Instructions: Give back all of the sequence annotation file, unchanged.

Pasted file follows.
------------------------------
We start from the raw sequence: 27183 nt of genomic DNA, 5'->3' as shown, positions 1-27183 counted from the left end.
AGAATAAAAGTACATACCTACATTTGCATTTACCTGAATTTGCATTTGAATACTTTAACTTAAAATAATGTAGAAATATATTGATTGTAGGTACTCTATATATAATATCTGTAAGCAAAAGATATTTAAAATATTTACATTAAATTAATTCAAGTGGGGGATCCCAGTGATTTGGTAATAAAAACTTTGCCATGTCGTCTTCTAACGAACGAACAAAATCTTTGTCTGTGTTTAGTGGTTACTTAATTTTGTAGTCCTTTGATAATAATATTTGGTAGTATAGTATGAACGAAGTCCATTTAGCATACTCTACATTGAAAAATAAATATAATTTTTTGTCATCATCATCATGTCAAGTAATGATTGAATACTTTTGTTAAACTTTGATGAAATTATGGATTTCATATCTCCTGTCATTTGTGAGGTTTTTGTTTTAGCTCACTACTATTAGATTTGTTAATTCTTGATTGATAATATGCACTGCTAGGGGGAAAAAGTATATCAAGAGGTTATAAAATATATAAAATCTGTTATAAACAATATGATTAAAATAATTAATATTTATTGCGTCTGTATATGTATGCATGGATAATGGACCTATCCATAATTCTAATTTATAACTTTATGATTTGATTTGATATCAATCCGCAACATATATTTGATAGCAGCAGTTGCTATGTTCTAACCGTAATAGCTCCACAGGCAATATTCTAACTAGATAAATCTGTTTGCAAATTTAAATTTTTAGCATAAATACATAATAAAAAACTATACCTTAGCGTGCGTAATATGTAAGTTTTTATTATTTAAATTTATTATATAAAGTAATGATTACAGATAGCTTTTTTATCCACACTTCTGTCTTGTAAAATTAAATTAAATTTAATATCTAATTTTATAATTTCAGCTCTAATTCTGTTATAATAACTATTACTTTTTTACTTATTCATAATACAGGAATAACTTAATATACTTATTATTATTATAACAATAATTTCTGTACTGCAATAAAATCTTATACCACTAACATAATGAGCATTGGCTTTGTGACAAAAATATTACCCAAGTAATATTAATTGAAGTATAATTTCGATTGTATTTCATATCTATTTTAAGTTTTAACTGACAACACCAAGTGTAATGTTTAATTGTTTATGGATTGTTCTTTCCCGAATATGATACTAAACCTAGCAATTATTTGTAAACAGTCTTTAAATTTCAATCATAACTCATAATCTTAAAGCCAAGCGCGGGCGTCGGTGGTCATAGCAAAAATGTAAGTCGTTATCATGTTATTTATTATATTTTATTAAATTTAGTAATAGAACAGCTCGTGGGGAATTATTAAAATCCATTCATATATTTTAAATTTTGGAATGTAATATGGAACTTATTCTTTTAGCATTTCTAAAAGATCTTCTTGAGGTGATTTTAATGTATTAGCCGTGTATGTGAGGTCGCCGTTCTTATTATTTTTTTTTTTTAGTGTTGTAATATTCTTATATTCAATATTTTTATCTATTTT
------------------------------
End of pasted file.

We start from the raw sequence: 27183 nt of genomic DNA, 5'->3' as shown, positions 1-27183 counted from the left end.
AGAATAAAAGTACATACCTACATTTGCATTTACCTGAATTTGCATTTGAATACTTTAACTTAAAATAATGTAGAAATATATTGATTGTAGGTACTCTATATATAATATCTGTAAGCAAAAGATATTTAAAATATTTACATTAAATTAATTCAAGTGGGGGATCCCAGTGATTTGGTAATAAAAACTTTGCCATGTCGTCTTCTAACGAACGAACAAAATCTTTGTCTGTGTTTAGTGGTTACTTAATTTTGTAGTCCTTTGATAATAATATTTGGTAGTATAGTATGAACGAAGTCCATTTAGCATACTCTACATTGAAAAATAAATATAATTTTTTGTCATCATCATCATGTCAAGTAATGATTGAATACTTTTGTTAAACTTTGATGAAATTATGGATTTCATATCTCCTGTCATTTGTGAGGTTTTTGTTTTAGCTCACTACTATTAGATTTGTTAATTCTTGATTGATAATATGCACTGCTAGGGGGAAAAAGTATATCAAGAGGTTATAAAATATATAAAATCTGTTATAAACAATATGATTAAAATAATTAATATTTATTGCGTCTGTATATGTATGCATGGATAATGGACCTATCCATAATTCTAATTTATAACTTTATGATTTGATTTGATATCAATCCGCAACATATATTTGATAGCAGCAGTTGCTATGTTCTAACCGTAATAGCTCCACAGGCAATATTCTAACTAGATAAATCTGTTTGCAAATTTAAATTTTTAGCATAAATACATAATAAAAAACTATACCTTAGCGTGCGTAATATGTAAGTTTTTATTATTTAAATTTATTATATAAAGTAATGATTACAGATAGCTTTTTTATCCACACTTCTGTCTTGTAAAATTAAATTAAATTTAATATCTAATTTTATAATTTCAGCTCTAATTCTGTTATAATAACTATTACTTTTTTACTTATTCATAATACAGGAATAACTTAATATACTTATTATTATTATAACAATAATTTCTGTACTGCAATAAAATCTTATACCACTAACATAATGAGCATTGGCTTTGTGACAAAAATATTACCCAAGTAATATTAATTGAAGTATAATTTCGATTGTATTTCATATCTATTTTAAGTTTTAACTGACAACACCAAGTGTAATGTTTAATTGTTTATGGATTGTTCTTTCCCGAATATGATACTAAACCTAGCAATTATTTGTAAACAGTCTTTAAATTTCAATCATAACTCATAATCTTAAAGCCAAGCGCGGGCGTCGGTGGTCATAGCAAAAATGTAAGTCGTTATCATGTTATTTATTATATTTTATTAAATTTAGTAATAGAACAGCTCGTGGGGAATTATTAAAATCCATTCATATATTTTAAATTTTGGAATGTAATATGGAACTTATTCTTTTAGCATTTCTAAAAGATCTTCTTGAGGTGATTTTAATGTATTAGCCGTGTATGTGAGGTCGCCGTTCTTATTATTTTTTTTTTTTAGTGTTGTAATATTCTTATATTCAATATTTTTATCTATTTT